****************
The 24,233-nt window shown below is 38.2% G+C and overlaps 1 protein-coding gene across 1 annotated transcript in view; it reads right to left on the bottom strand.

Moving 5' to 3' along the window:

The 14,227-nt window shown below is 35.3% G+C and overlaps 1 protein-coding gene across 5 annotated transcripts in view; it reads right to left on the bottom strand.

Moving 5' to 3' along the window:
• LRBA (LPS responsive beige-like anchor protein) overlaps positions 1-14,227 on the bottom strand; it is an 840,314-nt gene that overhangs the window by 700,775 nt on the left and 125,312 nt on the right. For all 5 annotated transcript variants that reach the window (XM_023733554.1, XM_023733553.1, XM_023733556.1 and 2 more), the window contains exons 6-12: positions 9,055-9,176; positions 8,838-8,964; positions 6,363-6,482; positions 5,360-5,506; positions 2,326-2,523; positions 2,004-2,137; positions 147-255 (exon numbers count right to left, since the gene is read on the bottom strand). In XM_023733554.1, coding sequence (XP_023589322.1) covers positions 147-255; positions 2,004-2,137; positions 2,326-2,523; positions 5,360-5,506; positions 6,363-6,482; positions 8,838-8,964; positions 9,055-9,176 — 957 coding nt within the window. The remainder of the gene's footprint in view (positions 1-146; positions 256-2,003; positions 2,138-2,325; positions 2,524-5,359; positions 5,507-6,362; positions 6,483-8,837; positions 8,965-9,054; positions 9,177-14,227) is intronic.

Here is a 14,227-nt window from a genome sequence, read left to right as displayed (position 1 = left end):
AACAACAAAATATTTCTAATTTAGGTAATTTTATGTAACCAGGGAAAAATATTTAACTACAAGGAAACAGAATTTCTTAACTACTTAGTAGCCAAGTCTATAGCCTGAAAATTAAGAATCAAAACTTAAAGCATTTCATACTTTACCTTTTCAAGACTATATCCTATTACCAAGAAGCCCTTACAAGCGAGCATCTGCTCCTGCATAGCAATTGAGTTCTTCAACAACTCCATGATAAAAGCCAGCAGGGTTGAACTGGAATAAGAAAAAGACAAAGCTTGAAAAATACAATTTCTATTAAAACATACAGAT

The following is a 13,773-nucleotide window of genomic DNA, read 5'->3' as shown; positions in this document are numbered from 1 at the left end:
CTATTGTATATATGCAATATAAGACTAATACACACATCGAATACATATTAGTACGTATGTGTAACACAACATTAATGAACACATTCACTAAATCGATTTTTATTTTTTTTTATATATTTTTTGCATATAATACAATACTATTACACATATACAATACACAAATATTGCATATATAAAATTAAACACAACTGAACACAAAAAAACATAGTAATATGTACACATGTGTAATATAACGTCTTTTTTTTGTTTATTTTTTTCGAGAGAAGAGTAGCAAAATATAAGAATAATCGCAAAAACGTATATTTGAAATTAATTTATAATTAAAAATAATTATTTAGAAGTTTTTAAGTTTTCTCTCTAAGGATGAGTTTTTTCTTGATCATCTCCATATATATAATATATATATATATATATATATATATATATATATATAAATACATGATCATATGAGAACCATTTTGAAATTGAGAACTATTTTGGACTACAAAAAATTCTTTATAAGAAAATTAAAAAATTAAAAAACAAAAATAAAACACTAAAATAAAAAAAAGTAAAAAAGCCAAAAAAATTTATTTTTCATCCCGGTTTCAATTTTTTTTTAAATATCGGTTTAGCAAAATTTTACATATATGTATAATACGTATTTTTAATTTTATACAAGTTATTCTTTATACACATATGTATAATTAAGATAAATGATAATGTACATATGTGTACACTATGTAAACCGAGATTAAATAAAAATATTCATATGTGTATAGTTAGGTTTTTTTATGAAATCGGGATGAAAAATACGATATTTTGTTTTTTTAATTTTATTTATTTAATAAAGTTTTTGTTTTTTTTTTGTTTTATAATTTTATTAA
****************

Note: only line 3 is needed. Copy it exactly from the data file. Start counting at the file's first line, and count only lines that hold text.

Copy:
The 14,227-nt window shown below is 35.3% G+C and overlaps 1 protein-coding gene across 5 annotated transcripts in view; it reads right to left on the bottom strand.